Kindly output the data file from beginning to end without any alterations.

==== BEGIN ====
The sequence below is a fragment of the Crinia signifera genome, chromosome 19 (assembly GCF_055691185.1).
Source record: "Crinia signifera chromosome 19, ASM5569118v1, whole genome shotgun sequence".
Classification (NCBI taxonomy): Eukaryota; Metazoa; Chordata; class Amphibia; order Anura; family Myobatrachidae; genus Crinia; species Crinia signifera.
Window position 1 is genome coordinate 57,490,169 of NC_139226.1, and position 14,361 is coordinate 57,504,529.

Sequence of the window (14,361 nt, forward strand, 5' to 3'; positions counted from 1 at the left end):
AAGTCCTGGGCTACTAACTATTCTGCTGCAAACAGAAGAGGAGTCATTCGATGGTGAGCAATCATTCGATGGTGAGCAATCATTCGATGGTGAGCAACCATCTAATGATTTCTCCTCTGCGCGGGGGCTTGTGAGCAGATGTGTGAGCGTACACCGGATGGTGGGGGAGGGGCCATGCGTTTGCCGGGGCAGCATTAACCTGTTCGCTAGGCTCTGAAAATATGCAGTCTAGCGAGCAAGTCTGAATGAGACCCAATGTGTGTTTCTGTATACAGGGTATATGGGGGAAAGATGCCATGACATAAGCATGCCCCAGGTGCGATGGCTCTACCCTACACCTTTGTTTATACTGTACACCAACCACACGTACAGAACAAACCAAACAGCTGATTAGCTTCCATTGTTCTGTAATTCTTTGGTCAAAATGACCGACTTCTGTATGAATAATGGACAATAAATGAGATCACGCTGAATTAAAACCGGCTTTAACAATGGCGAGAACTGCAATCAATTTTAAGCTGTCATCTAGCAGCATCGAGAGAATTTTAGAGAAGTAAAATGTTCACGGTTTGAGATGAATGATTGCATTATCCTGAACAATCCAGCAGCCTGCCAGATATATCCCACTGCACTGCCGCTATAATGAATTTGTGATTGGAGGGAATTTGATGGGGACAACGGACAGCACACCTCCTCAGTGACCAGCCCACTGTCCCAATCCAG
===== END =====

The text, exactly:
The sequence below is a fragment of the Crinia signifera genome, chromosome 19 (assembly GCF_055691185.1).
Source record: "Crinia signifera chromosome 19, ASM5569118v1, whole genome shotgun sequence".
Classification (NCBI taxonomy): Eukaryota; Metazoa; Chordata; class Amphibia; order Anura; family Myobatrachidae; genus Crinia; species Crinia signifera.
Window position 1 is genome coordinate 57,490,169 of NC_139226.1, and position 14,361 is coordinate 57,504,529.

Sequence of the window (14,361 nt, forward strand, 5' to 3'; positions counted from 1 at the left end):
AAGTCCTGGGCTACTAACTATTCTGCTGCAAACAGAAGAGGAGTCATTCGATGGTGAGCAATCATTCGATGGTGAGCAATCATTCGATGGTGAGCAACCATCTAATGATTTCTCCTCTGCGCGGGGGCTTGTGAGCAGATGTGTGAGCGTACACCGGATGGTGGGGGAGGGGCCATGCGTTTGCCGGGGCAGCATTAACCTGTTCGCTAGGCTCTGAAAATATGCAGTCTAGCGAGCAAGTCTGAATGAGACCCAATGTGTGTTTCTGTATACAGGGTATATGGGGGAAAGATGCCATGACATAAGCATGCCCCAGGTGCGATGGCTCTACCCTACACCTTTGTTTATACTGTACACCAACCACACGTACAGAACAAACCAAACAGCTGATTAGCTTCCATTGTTCTGTAATTCTTTGGTCAAAATGACCGACTTCTGTATGAATAATGGACAATAAATGAGATCACGCTGAATTAAAACCGGCTTTAACAATGGCGAGAACTGCAATCAATTTTAAGCTGTCATCTAGCAGCATCGAGAGAATTTTAGAGAAGTAAAATGTTCACGGTTTGAGATGAATGATTGCATTATCCTGAACAATCCAGCAGCCTGCCAGATATATCCCACTGCACTGCCGCTATAATGAATTTGTGATTGGAGGGAATTTGATGGGGACAACGGACAGCACACCTCCTCAGTGACCAGCCCACTGTCCCAATCCAG